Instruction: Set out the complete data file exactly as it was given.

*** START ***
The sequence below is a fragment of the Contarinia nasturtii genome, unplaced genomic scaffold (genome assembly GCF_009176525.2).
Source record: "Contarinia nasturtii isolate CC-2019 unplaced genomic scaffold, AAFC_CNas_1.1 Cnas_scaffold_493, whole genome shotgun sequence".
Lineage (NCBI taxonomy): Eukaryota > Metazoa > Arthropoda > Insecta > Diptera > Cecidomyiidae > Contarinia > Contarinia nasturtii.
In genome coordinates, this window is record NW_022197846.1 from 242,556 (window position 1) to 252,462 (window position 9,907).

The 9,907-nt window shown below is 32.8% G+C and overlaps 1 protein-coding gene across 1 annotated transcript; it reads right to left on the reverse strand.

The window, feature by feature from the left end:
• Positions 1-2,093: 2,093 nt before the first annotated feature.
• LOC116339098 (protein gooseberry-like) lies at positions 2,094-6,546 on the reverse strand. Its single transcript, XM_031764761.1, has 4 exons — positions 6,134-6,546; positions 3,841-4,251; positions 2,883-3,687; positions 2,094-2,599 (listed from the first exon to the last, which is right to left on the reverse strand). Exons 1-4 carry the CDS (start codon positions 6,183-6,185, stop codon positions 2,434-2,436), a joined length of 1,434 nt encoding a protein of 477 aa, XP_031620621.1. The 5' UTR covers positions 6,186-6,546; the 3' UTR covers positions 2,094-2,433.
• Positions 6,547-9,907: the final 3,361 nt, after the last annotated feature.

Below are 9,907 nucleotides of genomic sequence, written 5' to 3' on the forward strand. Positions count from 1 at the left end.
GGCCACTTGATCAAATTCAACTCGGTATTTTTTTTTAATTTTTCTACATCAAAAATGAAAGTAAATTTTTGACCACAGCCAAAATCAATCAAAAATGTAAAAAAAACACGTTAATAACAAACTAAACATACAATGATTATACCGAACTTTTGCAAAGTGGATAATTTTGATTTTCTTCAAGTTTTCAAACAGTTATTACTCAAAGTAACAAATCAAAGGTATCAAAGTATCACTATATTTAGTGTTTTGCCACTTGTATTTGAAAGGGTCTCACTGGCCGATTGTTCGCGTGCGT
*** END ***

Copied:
The sequence below is a fragment of the Contarinia nasturtii genome, unplaced genomic scaffold (genome assembly GCF_009176525.2).
Source record: "Contarinia nasturtii isolate CC-2019 unplaced genomic scaffold, AAFC_CNas_1.1 Cnas_scaffold_493, whole genome shotgun sequence".
Lineage (NCBI taxonomy): Eukaryota > Metazoa > Arthropoda > Insecta > Diptera > Cecidomyiidae > Contarinia > Contarinia nasturtii.
In genome coordinates, this window is record NW_022197846.1 from 242,556 (window position 1) to 252,462 (window position 9,907).

The 9,907-nt window shown below is 32.8% G+C and overlaps 1 protein-coding gene across 1 annotated transcript; it reads right to left on the reverse strand.

The window, feature by feature from the left end:
• Positions 1-2,093: 2,093 nt before the first annotated feature.
• LOC116339098 (protein gooseberry-like) lies at positions 2,094-6,546 on the reverse strand. Its single transcript, XM_031764761.1, has 4 exons — positions 6,134-6,546; positions 3,841-4,251; positions 2,883-3,687; positions 2,094-2,599 (listed from the first exon to the last, which is right to left on the reverse strand). Exons 1-4 carry the CDS (start codon positions 6,183-6,185, stop codon positions 2,434-2,436), a joined length of 1,434 nt encoding a protein of 477 aa, XP_031620621.1. The 5' UTR covers positions 6,186-6,546; the 3' UTR covers positions 2,094-2,433.
• Positions 6,547-9,907: the final 3,361 nt, after the last annotated feature.

Below are 9,907 nucleotides of genomic sequence, written 5' to 3' on the forward strand. Positions count from 1 at the left end.
GGCCACTTGATCAAATTCAACTCGGTATTTTTTTTTAATTTTTCTACATCAAAAATGAAAGTAAATTTTTGACCACAGCCAAAATCAATCAAAAATGTAAAAAAAACACGTTAATAACAAACTAAACATACAATGATTATACCGAACTTTTGCAAAGTGGATAATTTTGATTTTCTTCAAGTTTTCAAACAGTTATTACTCAAAGTAACAAATCAAAGGTATCAAAGTATCACTATATTTAGTGTTTTGCCACTTGTATTTGAAAGGGTCTCACTGGCCGATTGTTCGCGTGCGT